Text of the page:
The Gestalt of Bookkeeping

Well!  The STC election is over (I won). The spring conference season is over – at least for me, with many successes and then – the one I didn’t do so well at. The home stretch in this hectic season, before relaxing for the summer (apart for some client work to pay the bills) was French tax season.

To do my taxes, I first have to do my books. If you’re like me, you wait until the last minute to do a lot of the bookkeeping work. Resolutions, year after year, to keep my books up to date all during the year have all gone down the road that’s paved with good intentions…

Bookkeeping is a simple, boring, annoying task, right? Isn’t that what it’s supposed to be? Funny thing is, each year, when I start this process, so many things come back to me:

The lunch in New York, where I invited two of my former students, from two universities on different continents and from two different generations, because I was sure they’d have something to say to each other, and they did.

The EuroIA conference in Prague that stimulated and excited me.

The Intelligent Content conference in Palm Springs where I not only was stimulated and excited, but got to have a wonderful reunion with an old friend I hadn’t seen since high school (I won’t tell you how many years ago that was…)

The new sound equipment that I bought and have not yet used as intended (real soon now).

The trip to San Francisco that I didn’t plan, after the death of my closest cousin.

The weekend canoeing with my Barcelona friends on a meander of the Ebro River near Flix.

Doing one’s books for the whole year all at once provides the kind of reflection and review that we are supposed to do around various religious ceremonies, but that many of us largely ignore. Holding that receipt in the hand opens a floodgate of memory. It can be a time for nostalgia, for bittersweet reminiscence, even for regrets, or might stimulate us to beg pardon of someone for something we did during the past year.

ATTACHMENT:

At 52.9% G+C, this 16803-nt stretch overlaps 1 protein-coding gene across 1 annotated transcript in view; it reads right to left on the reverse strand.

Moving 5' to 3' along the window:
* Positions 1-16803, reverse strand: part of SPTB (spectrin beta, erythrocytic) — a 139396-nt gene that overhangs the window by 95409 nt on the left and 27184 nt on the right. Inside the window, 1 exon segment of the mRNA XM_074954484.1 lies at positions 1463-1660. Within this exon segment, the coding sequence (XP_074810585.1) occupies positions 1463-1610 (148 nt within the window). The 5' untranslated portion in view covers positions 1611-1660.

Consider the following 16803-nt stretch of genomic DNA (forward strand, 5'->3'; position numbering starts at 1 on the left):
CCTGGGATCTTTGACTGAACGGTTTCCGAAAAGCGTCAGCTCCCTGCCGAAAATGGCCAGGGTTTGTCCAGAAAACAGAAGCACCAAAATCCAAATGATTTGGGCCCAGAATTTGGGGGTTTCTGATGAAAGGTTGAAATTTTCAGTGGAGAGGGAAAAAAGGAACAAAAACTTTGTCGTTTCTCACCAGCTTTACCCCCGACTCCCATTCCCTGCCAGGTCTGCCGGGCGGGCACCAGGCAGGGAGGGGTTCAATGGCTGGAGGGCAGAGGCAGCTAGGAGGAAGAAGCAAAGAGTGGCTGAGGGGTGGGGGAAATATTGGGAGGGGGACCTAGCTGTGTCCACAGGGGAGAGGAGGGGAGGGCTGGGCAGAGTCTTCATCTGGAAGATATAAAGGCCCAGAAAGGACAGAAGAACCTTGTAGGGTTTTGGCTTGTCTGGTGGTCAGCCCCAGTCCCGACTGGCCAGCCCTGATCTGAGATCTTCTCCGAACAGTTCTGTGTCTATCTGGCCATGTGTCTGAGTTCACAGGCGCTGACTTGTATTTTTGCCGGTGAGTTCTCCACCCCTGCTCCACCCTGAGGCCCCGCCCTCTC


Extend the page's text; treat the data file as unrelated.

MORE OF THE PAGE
Bookkeeping. Who woulda thunk it?

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About Ray

Ray Gallon is co-founder of The Transformation Society, a research and consulting company, and owner of Culturecom, a company that provides business process improvement through communication. He has over 40 years as a communicator, first as an award-winning radio producer and journalist, then in the technical content industries. His management experience includes a stint as program manager of WNYC-FM, New York City’s public radio station. Ray has always been interested in the meeting point between technology and culture, and has used his broad experience to advantage with companies such as IBM, General Electric Health Care, Alcatel, 3M, and the OECD, as well as in smaller companies and startup enterprises. He has been quoted as saying, “Since the beginning, I have been, paradoxically, communicating and shooting myself in the foot. I find that this combination leads to fascinating outcomes that have made me one of the most fortunate people I know.” Ray is a university lecturer and a speaker at events throughout the world. He has contributed articles and chapters to many books and periodicals and is the editor of the recently published “Language of Technical Communication” (XML Press).
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